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Breaking From Tradition to Prepare Learners for the Workforce

Educators need to provide today’s students with options for how they learn, just as much as what they learn. The demand for career growth opportunities means more students are on a crunch for time, while still demanding a quality education.
Educators need to provide today’s students with options for how they learn, just as much as what they learn. The demand for career growth opportunities means more students are on a crunch for time, while still demanding a quality education.

Given the rapid nature of change in nearly every professional industry, students need to be taught a foundation of skills and knowledge and then be challenged to adapt and apply them to a variety of situations and contexts. As important as the skills and knowledge themselves will be the student’s ability to use creative and critical thinking to make them relevant, regardless of how they are being expected to use them.

Higher education institutions must also show students how to embrace the values of diversity and inclusion in their careers. Learners must be shown how cultural diversity adds necessary value to the workforce of tomorrow. A diversity of perspectives and ideas uncovers new solutions to pervasive problems and enhances productivity by allowing all stakeholders to reach their potential. Contributing to a diverse and inclusive work environment requires honest reflection and an analysis of one’s own biases as well as a conscious commitment to challenging prejudice and eliminating discrimination in their workplaces and industries.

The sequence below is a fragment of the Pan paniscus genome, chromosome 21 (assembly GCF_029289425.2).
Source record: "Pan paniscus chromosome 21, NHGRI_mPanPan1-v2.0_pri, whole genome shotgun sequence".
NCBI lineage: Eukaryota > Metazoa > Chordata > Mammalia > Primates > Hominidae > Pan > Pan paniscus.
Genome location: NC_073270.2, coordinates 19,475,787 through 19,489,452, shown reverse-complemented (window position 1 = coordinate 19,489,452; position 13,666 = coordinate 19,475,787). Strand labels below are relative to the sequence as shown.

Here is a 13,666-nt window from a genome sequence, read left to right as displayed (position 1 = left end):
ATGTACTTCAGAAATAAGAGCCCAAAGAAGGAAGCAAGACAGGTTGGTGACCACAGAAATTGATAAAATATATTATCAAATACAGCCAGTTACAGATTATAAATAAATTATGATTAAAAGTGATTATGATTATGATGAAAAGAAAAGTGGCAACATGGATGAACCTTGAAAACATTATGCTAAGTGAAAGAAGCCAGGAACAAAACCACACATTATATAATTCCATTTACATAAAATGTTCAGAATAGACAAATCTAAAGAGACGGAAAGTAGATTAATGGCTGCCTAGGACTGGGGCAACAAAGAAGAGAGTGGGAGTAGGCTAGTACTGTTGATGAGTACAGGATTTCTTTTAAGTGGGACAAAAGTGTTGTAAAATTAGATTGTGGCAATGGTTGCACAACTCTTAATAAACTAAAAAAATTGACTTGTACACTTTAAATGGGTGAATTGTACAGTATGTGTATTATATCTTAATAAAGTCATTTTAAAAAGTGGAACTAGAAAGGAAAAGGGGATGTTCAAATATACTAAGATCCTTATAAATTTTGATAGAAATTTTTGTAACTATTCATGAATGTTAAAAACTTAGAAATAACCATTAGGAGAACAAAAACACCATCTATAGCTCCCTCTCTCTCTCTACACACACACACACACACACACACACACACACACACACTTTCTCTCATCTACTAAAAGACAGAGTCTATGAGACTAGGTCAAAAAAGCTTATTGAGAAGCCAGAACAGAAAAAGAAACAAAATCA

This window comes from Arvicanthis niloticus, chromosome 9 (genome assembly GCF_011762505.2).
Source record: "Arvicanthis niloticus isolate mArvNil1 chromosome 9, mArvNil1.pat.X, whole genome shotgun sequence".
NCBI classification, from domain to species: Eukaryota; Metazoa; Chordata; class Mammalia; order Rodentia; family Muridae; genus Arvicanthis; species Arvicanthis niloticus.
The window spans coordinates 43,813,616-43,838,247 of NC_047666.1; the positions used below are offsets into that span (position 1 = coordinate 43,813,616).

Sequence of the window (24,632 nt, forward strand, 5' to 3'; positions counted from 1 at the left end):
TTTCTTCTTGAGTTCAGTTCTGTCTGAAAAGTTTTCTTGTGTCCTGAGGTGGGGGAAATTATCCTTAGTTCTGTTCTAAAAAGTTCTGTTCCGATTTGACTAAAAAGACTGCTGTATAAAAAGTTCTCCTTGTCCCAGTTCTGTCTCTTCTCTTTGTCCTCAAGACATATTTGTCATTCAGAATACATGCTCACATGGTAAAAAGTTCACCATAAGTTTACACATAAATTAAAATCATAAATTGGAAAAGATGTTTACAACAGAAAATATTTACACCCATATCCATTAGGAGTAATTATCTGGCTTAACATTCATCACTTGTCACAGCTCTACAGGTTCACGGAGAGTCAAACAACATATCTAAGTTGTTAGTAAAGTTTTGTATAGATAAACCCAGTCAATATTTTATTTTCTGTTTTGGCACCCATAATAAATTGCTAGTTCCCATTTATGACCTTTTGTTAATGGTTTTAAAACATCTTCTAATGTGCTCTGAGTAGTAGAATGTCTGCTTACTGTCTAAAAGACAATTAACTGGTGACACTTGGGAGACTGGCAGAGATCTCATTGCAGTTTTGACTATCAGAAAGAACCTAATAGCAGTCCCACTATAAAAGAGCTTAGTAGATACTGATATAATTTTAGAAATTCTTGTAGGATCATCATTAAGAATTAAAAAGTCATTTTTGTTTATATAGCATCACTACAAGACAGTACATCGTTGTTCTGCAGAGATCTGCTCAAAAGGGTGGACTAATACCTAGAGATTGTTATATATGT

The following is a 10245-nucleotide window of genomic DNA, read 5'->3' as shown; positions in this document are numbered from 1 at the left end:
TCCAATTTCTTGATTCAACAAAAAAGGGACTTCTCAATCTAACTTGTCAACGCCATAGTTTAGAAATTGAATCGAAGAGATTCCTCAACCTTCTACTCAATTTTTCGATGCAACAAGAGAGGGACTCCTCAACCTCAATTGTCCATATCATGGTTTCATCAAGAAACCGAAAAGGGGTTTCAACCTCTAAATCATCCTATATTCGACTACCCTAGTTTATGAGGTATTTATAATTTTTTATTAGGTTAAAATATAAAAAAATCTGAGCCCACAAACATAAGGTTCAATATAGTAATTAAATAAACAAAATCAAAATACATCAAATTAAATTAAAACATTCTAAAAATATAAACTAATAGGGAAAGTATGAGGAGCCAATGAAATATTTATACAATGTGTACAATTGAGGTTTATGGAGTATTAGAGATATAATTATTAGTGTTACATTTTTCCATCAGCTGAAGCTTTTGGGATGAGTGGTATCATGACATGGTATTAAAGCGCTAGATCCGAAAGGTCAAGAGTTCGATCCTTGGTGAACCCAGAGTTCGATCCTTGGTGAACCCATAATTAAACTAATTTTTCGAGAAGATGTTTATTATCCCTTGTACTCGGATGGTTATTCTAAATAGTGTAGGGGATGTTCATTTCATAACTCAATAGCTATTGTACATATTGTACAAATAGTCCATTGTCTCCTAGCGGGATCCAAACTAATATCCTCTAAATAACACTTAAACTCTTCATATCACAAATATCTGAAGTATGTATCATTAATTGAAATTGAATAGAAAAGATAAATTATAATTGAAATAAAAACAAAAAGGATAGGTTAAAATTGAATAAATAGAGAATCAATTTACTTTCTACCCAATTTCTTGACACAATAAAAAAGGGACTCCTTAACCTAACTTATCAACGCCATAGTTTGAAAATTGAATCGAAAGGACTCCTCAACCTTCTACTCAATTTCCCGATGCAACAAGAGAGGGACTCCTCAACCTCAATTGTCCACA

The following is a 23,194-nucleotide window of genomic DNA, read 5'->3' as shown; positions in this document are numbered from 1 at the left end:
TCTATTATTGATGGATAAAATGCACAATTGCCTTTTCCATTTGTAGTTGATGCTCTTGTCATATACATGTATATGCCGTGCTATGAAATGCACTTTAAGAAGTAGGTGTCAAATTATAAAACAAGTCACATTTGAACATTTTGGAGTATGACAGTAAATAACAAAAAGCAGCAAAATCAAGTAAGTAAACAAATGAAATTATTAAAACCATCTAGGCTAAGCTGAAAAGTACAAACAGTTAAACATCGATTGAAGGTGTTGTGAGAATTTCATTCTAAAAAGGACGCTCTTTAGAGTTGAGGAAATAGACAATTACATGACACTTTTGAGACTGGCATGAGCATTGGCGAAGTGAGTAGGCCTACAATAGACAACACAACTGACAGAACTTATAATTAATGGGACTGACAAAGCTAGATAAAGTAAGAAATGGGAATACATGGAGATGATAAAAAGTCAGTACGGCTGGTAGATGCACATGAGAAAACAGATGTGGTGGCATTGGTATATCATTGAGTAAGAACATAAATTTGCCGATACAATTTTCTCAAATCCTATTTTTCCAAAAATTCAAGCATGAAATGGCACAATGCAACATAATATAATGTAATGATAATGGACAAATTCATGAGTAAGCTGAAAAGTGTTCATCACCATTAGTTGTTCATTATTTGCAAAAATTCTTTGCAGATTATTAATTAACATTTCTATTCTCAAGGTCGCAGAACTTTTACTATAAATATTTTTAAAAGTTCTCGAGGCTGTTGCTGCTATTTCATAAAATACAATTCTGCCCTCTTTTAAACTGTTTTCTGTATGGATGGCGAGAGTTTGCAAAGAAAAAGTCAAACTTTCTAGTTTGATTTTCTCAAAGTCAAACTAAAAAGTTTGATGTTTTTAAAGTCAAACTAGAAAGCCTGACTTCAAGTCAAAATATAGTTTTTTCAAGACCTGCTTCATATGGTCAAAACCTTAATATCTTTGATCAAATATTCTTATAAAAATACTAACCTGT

While a minority (albeit a growing one) of today’s learners will become entrepreneurs, students benefit from developing an entrepreneurial mindset in almost any industry. Applying key tenets of entrepreneurship, including risk management, innovative problem-solving and a willingness to challenge the status quo, will provide graduates with a distinct competitive advantage and maximize their own value to any organization. Graduates who have developed a great sense of resourcefulness and creativity will demonstrate tremendous value to potential employers.

The Challenges of Meeting Demand

Practical and relevant learning experiences are likely to dominate the educational landscape for years to come. The challenge educational providers face is ensuring competence in the most in-demand skills that at that moment while ensuring the student receives a well-rounded education—one that provides them with the critical and creative thinking skills to adapt to jobs that do not yet exist. With a new generation of learners who are used to getting what they want when they want it, education providers are going to have to clearly and quickly demonstrate their capacity to provide students with these skills using convincing data and validation from employers, alumni and industry experts.